More than ever, the powerful synthetic opioid fentanyl is claiming lives in Massachusetts, fueling an overdose death toll that continues to rise, according to data released Wednesday by the state Department of Public Health.
During the first half of 2016, deaths from opioid overdoses were higher than in the same period last year.
That happened despite an apparent decline in the use of heroin and prescription drugs. Prescriptions for opioid painkillers were at their lowest level since early 2015, and heroin and prescription drugs were found less frequently in the bloodstreams of overdose victims than in the past.
Instead, fentanyl was clearly in wide use. Sixty-six percent of confirmed opioid-related overdose deaths so far in 2016 involved fentanyl, an increase over 2015, when the rate was 57 percent.
“You can see from the data, we still continue to face this unprecedented opioid epidemic,” said Dr. Monica Bharel, the state’s health commissioner. “What the fentanyl problem illustrates is that we have to continue with our efforts, with the focus on prevention, intervention, treatment, and recovery. We know today it’s fentanyl, tomorrow it will be some other drug.”
Fentanyl, the drug that killed musician Prince, is 50 to 100 times more powerful than heroin. Made in laboratories in China and Mexico, it is mixed with heroin or sold to unwitting buyers who think they’re getting heroin or painkiller pills.
Fentanyl is so dangerous that last month, the US Drug Enforcement Administration warned law enforcement officers that they could die if they handle or inhale it. The number of seized drug samples nationally containing fentanyl increased by a factor of 38 since 2004, with the biggest increase starting in 2014, according to the DEA.
In Massachusetts, emergency medical services are finding they often have to provide more than one dose of the overdose-reversing medication naloxone, a sign of fentanyl’s potency and prevalence. On average, they used naloxone — widely known by its trademark name, Narcan — 1.4 times per overdose in the first quarter of 2016, according to the new state data.
Trips by emergency crews responding to opioid episodes nearly doubled between 2013 and 2015.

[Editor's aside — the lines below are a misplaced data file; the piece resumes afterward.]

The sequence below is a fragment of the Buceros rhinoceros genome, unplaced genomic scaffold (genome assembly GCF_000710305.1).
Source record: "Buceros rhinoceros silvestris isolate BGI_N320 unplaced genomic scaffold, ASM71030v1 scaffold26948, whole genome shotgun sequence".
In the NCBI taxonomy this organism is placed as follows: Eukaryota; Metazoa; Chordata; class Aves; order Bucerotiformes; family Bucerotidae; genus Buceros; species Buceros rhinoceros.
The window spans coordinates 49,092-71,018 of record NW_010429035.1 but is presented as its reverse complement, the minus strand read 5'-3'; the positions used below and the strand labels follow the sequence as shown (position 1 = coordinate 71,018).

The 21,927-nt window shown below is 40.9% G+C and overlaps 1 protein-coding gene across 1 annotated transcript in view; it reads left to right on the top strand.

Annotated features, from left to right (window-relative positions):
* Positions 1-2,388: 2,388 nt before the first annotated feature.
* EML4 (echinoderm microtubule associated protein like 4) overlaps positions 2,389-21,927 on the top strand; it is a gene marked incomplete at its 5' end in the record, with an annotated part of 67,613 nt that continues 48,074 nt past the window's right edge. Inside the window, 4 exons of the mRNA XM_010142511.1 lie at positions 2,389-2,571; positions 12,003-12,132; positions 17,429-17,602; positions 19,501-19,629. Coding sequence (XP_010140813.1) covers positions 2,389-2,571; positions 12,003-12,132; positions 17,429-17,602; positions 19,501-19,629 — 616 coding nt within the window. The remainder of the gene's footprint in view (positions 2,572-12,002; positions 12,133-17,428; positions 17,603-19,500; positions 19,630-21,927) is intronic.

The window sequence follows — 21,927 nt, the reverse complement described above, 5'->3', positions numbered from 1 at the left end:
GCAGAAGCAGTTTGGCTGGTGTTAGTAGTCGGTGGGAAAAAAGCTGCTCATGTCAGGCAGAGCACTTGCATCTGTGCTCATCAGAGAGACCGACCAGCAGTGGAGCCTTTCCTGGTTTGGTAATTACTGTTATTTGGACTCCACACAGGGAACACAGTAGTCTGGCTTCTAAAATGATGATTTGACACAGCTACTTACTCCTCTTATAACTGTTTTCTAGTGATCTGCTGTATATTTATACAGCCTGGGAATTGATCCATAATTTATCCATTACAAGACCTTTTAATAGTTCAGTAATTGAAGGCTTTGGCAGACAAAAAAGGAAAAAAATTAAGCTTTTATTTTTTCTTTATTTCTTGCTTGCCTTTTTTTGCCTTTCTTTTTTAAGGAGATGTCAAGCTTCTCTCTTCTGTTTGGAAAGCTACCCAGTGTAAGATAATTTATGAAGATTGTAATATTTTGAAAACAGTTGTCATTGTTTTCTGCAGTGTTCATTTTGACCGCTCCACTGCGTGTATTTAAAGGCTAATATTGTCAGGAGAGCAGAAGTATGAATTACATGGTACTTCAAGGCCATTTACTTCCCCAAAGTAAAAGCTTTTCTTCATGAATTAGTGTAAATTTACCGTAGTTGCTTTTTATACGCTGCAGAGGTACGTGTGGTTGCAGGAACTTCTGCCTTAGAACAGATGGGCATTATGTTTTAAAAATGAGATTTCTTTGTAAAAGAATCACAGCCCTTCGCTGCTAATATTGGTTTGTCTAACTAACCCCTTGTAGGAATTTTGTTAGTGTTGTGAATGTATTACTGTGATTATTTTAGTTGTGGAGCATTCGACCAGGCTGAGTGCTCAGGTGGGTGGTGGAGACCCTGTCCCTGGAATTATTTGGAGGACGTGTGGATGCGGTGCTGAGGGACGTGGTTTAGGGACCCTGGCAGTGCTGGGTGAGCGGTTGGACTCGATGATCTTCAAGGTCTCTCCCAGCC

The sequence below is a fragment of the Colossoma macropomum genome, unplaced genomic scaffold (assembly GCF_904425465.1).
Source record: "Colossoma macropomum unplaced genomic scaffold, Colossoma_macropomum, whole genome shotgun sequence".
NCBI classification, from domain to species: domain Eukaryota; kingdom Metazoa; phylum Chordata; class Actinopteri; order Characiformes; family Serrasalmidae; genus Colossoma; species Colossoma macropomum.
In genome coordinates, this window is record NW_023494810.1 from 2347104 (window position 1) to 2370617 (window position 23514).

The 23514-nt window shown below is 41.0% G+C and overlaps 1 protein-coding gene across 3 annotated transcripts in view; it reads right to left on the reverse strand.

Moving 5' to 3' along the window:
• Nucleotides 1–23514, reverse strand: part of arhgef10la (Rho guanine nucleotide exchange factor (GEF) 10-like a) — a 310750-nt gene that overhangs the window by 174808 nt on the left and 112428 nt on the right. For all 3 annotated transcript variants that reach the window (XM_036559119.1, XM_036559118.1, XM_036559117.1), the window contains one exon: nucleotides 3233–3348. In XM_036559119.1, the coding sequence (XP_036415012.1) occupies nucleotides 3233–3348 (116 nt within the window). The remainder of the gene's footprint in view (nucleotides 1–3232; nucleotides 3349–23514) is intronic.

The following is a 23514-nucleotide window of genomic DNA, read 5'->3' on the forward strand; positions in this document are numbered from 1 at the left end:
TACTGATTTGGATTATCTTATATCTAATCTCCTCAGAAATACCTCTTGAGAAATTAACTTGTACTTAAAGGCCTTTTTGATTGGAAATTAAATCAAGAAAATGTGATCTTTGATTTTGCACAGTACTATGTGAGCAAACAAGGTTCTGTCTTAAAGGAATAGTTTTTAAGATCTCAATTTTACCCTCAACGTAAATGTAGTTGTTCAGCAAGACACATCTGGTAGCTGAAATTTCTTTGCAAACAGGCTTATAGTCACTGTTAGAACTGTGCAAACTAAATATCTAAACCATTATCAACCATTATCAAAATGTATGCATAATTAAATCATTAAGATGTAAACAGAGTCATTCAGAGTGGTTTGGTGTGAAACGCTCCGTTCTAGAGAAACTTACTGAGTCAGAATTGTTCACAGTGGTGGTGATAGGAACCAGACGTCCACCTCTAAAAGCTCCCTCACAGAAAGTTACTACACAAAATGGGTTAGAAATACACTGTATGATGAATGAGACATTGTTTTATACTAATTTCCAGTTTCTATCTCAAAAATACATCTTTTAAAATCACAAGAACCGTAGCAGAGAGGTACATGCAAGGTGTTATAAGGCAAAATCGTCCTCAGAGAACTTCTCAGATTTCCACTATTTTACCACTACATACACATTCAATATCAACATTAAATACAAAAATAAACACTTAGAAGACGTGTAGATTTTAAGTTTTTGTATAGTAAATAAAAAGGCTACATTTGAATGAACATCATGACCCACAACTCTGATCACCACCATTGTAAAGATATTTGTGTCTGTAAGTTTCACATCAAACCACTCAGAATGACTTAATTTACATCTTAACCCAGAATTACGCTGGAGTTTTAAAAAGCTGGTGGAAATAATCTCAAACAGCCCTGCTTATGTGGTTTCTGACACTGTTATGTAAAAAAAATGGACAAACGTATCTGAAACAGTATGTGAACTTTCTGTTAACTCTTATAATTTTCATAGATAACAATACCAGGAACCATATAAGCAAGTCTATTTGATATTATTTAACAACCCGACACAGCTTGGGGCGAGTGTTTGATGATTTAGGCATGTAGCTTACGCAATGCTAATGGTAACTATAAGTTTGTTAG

“As this report details, the prevalence of fentanyl increases the lethality of overdoses,” Marylou Sudders, the state’s secretary of health and human services, said in a statement.
The state needs to continue to invest in treatment, said Kurt A. Isaacson, chief executive of Spectrum Health Systems, a large addiction-treatment provider. But prevention is also essential and that should start with education at early ages, he said.
“If we have not had the discussion with students before they enter middle school, we’ve lost them,” he said.
Opioid addiction has been a top concern of Governor Charlie Baker’s administration. The 1,531 confirmed opioid overdoses in 2015 represented an 18 percent increase over 2014, and the 1,294 deaths in 2014 were up 41 percent over the previous year.
In the first half of 2016, the state confirmed 488 deaths and estimates the total for the first half of the year could reach nearly 1,000 after investigations are complete.
“While we have completed several reforms and passed landmark legislation,” Baker said in a statement, “this deadly epidemic is still devastating too many Massachusetts families, and treatment, education, and prevention will remain a top priority for our administration.”
The Baker administration’s efforts have included increasing treatment beds, making naloxone more affordable and accessible through a bulk-purchasing program, and encouraging medical and dental schools to redesign curriculums to better emphasize addiction and appropriate opioid prescribing.
Isaacson said he was not surprised to see overdose deaths continue to rise despite the focus on opioids. Many of the new efforts have been in place for only a few months. “It takes a while for that to have an effect,” he said.
But the data do reveal one important change: a reduction in opioid prescribing amid growing awareness that the drugs had become too widely available. Many people started on the road to addiction by taking pills such as Percocet or Vicodin, usually prescribed for someone else and stolen or shared.
In the first quarter of 2015, more than 390,000 individuals in Massachusetts received one or more prescriptions for opioid painkillers. By the second quarter of 2016, that had dropped by 16 percent, to 330,000 people. Notably, during the same period, the number of people who received prescriptions from four doctors or pharmacies — a sign of abuse — was cut in half.Felice J. Freyer can be reached at firstname.lastname@example.org.